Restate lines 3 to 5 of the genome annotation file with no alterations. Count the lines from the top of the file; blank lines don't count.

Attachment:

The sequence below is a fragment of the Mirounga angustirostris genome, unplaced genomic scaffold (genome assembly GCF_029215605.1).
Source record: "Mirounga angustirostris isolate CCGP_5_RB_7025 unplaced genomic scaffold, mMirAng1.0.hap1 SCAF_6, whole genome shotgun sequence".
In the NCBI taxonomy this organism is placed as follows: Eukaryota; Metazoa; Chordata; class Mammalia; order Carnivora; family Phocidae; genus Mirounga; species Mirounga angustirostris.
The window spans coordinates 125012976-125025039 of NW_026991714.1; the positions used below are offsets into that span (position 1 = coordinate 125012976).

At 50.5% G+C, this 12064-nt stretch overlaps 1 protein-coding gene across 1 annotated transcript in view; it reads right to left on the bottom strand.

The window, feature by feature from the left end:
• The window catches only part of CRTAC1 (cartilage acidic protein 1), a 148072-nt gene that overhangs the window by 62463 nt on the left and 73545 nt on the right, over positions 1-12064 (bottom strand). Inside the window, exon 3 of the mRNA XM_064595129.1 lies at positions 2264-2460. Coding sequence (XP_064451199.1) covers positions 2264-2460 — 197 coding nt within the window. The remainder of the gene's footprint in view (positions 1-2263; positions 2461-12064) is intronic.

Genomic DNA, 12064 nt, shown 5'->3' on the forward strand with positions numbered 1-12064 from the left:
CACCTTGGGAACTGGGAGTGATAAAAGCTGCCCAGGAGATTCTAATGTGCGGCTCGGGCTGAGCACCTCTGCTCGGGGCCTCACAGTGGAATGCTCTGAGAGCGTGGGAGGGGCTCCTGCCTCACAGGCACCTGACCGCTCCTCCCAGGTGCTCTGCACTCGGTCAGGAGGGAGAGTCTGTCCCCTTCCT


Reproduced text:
In the NCBI taxonomy this organism is placed as follows: Eukaryota; Metazoa; Chordata; class Mammalia; order Carnivora; family Phocidae; genus Mirounga; species Mirounga angustirostris.
The window spans coordinates 125012976-125025039 of NW_026991714.1; the positions used below are offsets into that span (position 1 = coordinate 125012976).

At 50.5% G+C, this 12064-nt stretch overlaps 1 protein-coding gene across 1 annotated transcript in view; it reads right to left on the bottom strand.